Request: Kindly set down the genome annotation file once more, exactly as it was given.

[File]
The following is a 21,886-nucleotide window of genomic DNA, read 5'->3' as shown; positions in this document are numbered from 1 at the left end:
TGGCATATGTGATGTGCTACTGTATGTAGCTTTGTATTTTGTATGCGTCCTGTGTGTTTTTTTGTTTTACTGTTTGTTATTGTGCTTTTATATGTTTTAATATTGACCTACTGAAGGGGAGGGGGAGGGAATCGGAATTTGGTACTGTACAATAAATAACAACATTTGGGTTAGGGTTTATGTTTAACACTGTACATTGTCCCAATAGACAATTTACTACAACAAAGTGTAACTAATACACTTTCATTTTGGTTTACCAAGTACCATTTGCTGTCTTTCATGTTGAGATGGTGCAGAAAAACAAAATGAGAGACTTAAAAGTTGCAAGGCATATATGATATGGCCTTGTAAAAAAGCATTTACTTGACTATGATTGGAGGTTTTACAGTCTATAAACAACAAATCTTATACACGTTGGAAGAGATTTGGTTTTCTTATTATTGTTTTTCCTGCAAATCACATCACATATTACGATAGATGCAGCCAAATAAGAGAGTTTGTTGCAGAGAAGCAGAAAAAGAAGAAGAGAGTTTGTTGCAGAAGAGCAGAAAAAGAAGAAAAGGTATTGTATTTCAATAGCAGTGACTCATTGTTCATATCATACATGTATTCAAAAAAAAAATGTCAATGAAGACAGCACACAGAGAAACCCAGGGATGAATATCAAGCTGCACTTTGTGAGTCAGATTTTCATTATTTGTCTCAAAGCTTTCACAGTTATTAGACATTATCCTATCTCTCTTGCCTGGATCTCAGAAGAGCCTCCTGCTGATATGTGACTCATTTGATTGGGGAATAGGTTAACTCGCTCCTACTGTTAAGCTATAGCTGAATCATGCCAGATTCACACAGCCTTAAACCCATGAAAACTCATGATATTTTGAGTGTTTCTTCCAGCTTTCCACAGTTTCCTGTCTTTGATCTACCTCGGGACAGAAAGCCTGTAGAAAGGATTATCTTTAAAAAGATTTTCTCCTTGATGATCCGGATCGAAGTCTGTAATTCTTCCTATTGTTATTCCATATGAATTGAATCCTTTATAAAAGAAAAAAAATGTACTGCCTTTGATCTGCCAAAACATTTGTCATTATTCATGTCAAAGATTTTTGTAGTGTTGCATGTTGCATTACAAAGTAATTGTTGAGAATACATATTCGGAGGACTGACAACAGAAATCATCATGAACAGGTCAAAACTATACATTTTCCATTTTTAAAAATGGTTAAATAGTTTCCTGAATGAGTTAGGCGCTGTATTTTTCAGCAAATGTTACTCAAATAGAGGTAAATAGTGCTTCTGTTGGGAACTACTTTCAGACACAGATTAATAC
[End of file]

The following is a 21,886-nucleotide window of genomic DNA, read 5'->3' as shown; positions in this document are numbered from 1 at the left end:
TGGCATATGTGATGTGCTACTGTATGTAGCTTTGTATTTTGTATGCGTCCTGTGTGTTTTTTTGTTTTACTGTTTGTTATTGTGCTTTTATATGTTTTAATATTGACCTACTGAAGGGGAGGGGGAGGGAATCGGAATTTGGTACTGTACAATAAATAACAACATTTGGGTTAGGGTTTATGTTTAACACTGTACATTGTCCCAATAGACAATTTACTACAACAAAGTGTAACTAATACACTTTCATTTTGGTTTACCAAGTACCATTTGCTGTCTTTCATGTTGAGATGGTGCAGAAAAACAAAATGAGAGACTTAAAAGTTGCAAGGCATATATGATATGGCCTTGTAAAAAAGCATTTACTTGACTATGATTGGAGGTTTTACAGTCTATAAACAACAAATCTTATACACGTTGGAAGAGATTTGGTTTTCTTATTATTGTTTTTCCTGCAAATCACATCACATATTACGATAGATGCAGCCAAATAAGAGAGTTTGTTGCAGAGAAGCAGAAAAAGAAGAAGAGAGTTTGTTGCAGAAGAGCAGAAAAAGAAGAAAAGGTATTGTATTTCAATAGCAGTGACTCATTGTTCATATCATACATGTATTCAAAAAAAAAATGTCAATGAAGACAGCACACAGAGAAACCCAGGGATGAATATCAAGCTGCACTTTGTGAGTCAGATTTTCATTATTTGTCTCAAAGCTTTCACAGTTATTAGACATTATCCTATCTCTCTTGCCTGGATCTCAGAAGAGCCTCCTGCTGATATGTGACTCATTTGATTGGGGAATAGGTTAACTCGCTCCTACTGTTAAGCTATAGCTGAATCATGCCAGATTCACACAGCCTTAAACCCATGAAAACTCATGATATTTTGAGTGTTTCTTCCAGCTTTCCACAGTTTCCTGTCTTTGATCTACCTCGGGACAGAAAGCCTGTAGAAAGGATTATCTTTAAAAAGATTTTCTCCTTGATGATCCGGATCGAAGTCTGTAATTCTTCCTATTGTTATTCCATATGAATTGAATCCTTTATAAAAGAAAAAAAATGTACTGCCTTTGATCTGCCAAAACATTTGTCATTATTCATGTCAAAGATTTTTGTAGTGTTGCATGTTGCATTACAAAGTAATTGTTGAGAATACATATTCGGAGGACTGACAACAGAAATCATCATGAACAGGTCAAAACTATACATTTTCCATTTTTAAAAATGGTTAAATAGTTTCCTGAATGAGTTAGGCGCTGTATTTTTCAGCAAATGTTACTCAAATAGAGGTAAATAGTGCTTCTGTTGGGAACTACTTTCAGACACAGATTAATAC